For an eleven minute video, it would be impossible to catch all the issues in Delaware education.  But showing very old videos of Tony Allen and Paul Herdman don’t do much for me.  Most Delawareans really don’t know who the two of them are.  Just because they have a TedX stage doesn’t give them more importance than a teacher giving a lecture to a class or a parent giving public comment at a school board meeting.  Those are actually the voices we need to hear more of in Delaware education, the everyday citizen.  Not a CEO of a “non-profit” making over $344,000 a year or a well-meaning Bank of America executive.  Don’t get me wrong, I think Tony Allen is a great guy, but it has become more than obvious that WEIC isn’t heading towards the destination it dreamed of and it is time to move on.  As for Dr. Paul “Rodel” Herdman, I have never been shy about my dislike of his “visions” for Delaware schools that have its roots in corporate profit.

We need to focus on what is going right in Delaware education and build from that.  It begins at the grass-roots level, in the classroom.  For that, the student and teacher voice are the most important.  And then the parent.  We go from one reform or initiative to the next, and the cycle goes on and on.

Guest Post From Eve Buckley On Budget Deficit And Education Cuts In Delaware Schools

Eve Buckley wrote a brilliant post on Facebook today.  With her permission, I wanted to get this out to a wider audience since she hit the nail on the head with what is going on in Delaware public education in the face of disastrous cuts school districts are facing.  Eve, like myself, is a parent in Delaware.  Her children go to Christina schools.  She was also in attendance at Paul Baumbach’s Education Forum at Newark High School last night.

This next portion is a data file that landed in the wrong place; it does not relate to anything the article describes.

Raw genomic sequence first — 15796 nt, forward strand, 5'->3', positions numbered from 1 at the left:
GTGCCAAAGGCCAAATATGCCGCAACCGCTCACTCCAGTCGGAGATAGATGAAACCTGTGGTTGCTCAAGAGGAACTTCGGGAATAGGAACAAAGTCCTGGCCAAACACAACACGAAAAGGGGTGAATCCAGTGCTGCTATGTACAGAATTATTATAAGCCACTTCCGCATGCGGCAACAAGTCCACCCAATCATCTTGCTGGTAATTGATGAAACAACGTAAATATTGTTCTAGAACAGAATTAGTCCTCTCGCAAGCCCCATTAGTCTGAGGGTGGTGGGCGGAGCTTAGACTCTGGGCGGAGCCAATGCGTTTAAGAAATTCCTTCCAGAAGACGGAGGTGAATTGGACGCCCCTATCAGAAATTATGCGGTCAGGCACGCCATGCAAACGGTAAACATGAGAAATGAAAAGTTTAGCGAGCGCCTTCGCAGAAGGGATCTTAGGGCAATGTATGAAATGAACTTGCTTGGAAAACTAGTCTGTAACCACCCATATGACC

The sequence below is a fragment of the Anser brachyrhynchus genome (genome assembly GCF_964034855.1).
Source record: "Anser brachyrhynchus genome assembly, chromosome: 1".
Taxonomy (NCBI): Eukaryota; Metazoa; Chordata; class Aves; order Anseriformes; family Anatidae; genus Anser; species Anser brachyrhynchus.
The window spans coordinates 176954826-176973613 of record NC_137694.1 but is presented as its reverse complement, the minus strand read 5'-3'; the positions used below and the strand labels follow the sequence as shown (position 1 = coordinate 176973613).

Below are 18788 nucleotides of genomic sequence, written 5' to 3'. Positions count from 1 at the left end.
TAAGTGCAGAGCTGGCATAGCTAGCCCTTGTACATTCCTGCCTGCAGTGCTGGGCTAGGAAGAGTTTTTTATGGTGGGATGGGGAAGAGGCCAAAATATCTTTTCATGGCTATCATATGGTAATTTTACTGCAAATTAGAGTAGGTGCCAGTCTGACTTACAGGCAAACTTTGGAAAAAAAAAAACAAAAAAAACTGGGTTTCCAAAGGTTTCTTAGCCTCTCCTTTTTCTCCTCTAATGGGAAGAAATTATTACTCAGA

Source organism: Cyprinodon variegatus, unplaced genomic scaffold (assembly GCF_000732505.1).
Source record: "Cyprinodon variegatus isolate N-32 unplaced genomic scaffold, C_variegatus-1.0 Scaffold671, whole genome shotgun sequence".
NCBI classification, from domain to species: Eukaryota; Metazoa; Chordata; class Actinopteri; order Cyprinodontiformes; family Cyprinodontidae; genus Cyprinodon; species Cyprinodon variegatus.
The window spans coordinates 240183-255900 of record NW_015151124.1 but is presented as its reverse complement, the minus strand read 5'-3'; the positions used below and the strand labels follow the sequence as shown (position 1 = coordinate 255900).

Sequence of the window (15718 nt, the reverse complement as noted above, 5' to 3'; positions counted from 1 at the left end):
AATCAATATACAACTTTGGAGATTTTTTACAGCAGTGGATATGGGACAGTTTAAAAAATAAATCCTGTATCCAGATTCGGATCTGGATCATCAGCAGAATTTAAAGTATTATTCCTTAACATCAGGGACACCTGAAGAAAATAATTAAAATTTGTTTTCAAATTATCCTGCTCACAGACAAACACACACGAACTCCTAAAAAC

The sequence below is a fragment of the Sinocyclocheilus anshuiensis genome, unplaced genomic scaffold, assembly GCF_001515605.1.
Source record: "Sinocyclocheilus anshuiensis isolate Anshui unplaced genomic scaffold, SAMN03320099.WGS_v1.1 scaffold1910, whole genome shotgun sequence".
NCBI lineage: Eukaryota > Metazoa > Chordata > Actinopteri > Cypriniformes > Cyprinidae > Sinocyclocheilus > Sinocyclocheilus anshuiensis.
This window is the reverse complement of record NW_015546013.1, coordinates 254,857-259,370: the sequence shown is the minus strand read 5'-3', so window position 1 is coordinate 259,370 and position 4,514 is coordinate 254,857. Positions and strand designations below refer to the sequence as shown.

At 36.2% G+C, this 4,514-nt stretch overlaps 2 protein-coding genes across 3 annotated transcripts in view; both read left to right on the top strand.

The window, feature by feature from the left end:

Delaware friends, the take-away from last night’s education forum, for me, was that the state has–as we know–an enormous budgetary crisis and currently no political capacity to raise revenue, since GOP legislators have pledged not to raise taxes. Unless this changes, we will cut everywhere, deeply–and as far as I know, there is no reason to believe this will improve next year. Governor Carney does not have a viable plan to address this huge structural problem. Democratic legislators, many of whom are quite willing to approve property tax reassessment [for the first time in DECADES], need a 3/5 majority vote to pass that and cannot move forward without support from at least two Republican legislators. All of us can write to Gov. Carney about the need to responsibly address the state’s serious budgetary challenges. Everyone should contact their state legislators, but esp. if yours (in House or Senate) is Republican. Tell them how these cuts will impact your children’s educational opportunities; if your child attends Christina district, it is facing a $6 million shortfall for next year due to the reduction in state funds, which translates to a dozen or more staff/teacher cuts at each middle and high school, and presumably some staff cuts from every school. These individuals have already been notified, which is demoralizing for everyone in those communities–as Newark HS students made clear last night.